FAO Regional Office for Latin America and the Caribbean

Food Hero Agnan “Busy” St Louis Beekeeper in Dominica

Agnan “Busy” St. Louis starts his mornings before sunrise. With a fresh cup of coffee in hand, sweetened with honey from his farm, he sits on his patio at 5:30am to gather his thoughts and say his daily prayers. No day can start without this routine.

Photo: ©FAO/Michael Lees

Before Busy, which he prefers to be called, heads down to ¼ acre bee farm in the quiet village of Colihaut in the parish of St. Peter, the once construction worker turn bee keeper admits that he has now found his passion in his career and loves what he does.

But life was not always sweet for Busy. He grew up without a father figure and his mother worked doubly hard to ensure that he along with his three brothers and one sister had a comfortable life. “Those were tough days. But thankfully they are behind me and I’m just pushing forward”.

Busy’s first experience with bees was as a young 14-year-old boy still in school. Even at that young age, he was involved in agriculture carrying and delivering bananas to neighbouring villages.  He recalls watching bees fly around wild vines and trees collecting nectar and was amazed. It was then that his interest in honey making sparked, but of out necessity he pursued a career in construction. However, after bad experiences, he decided to quit and take a leap of faith to pursue bee keeping full-time.

After receiving his first bee keeping training from a beekeeper in a nearby village, Busy started to carve out and grow his own family business, “Busy’s Pure Honey”. His only employees then and now are his wife of 17 years, his nephew who is the accountant, and his 34-year-old son who has been groomed to take over the business one day.

In 2013, Busy found out about FAO’s bee keeping course through the media and decided to register to gain more practical knowledge, skills and to take his business to the next level.  The three weeks course armed him with critical information on the practical aspect of bee keeping, including work in the field, building bee hive boxes and mounting frames.  He also joined the Bee Keeping Cooperative in 2019 which FAO supports through education, training and the provision of training material. “That training was invaluable and I learnt so much”.

With a strong determination, passion and “the know-how”, Busy worked diligently and hard in every aspect of the bee-keeping trade, including building the boxes for the bee hives, planting trees and even encouraging his neighbours to grow trees so the bees could pollinate and collect nectar.  The fact that his bee farm is not fenced in nor secured does not bother him as over the years he has established excellent relationships with his neighbours and nearby communities who are often gifted with free bottles of honey.

Within 12 years, Busy’s hard work has paid off.  He now has 13 different areas in Dominica where his hives are located, 275 hives with about 50,000 bees in each hive and over 30 customers including the lion share of 99% of local pharmacies. “Most of my honey and by-products are consumed locally, like beeswax, bee pollen and propolis. In fact, in 2020 the demand was so high that I was under some pressure in terms of supply. Right now the only country I export honey to is St. Thomas, but the COVID pandemic hampered that in a bad way”.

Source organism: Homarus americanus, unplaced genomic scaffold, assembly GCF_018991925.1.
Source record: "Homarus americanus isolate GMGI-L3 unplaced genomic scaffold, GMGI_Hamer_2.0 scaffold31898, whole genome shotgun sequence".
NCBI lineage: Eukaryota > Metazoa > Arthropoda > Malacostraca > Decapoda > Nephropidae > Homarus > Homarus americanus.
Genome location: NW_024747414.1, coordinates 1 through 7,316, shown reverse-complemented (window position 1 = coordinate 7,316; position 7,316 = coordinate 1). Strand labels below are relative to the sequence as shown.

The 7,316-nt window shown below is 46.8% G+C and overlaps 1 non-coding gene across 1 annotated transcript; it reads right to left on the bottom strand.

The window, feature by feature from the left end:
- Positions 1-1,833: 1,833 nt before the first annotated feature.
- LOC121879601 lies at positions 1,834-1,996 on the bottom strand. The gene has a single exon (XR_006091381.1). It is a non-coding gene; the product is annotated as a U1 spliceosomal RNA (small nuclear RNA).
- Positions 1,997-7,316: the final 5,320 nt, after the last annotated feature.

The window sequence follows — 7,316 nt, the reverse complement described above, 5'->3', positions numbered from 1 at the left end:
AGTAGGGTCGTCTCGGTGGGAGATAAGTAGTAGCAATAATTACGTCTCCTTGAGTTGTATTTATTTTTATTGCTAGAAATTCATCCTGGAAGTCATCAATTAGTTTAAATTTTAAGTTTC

When hurricane Maria devastated Dominica in 2017, all of Busy’s beehives were destroyed, but he has since rebuilt them all. He cautions that climate change and natural disasters damages trees and forests making it difficult for bees to pollinate and find nectar. He warns that due care must be taken to protect the environment which is the main reason he only offers his honey in 750ml, 275ml and 150ml in glass bottles and not plastic bottles.

As the major player in the market, Busy is conscious of his responsibility to give back to the community which supported his growth and business. Through a partnership with the Ministry of Gender Affairs, he provides free bottles of honey every year which are included in the gift baskets presented to centenarians by the government. On weekends he can be found helping the less fortunate in a range of activities including donating free honey to them and other vulnerable groups.

Busy’s bee farm is also used to demonstrate best practices in Dominica and to train young persons and other interested persons in honey production and he is always willing and eager to share his knowledge and experiences with others.

But even the busiest of persons deserves a break and some rest. So on Sundays you can find Busy at home in front of his television unwinding and relaxing with a day full of sports matches and games.

When asked about his biggest regret in life, he pauses and reflects. “I wish my Mum was still alive to see the success of my business. I wanted to make her proud and for her to know that I’m doing well and life is sweet”.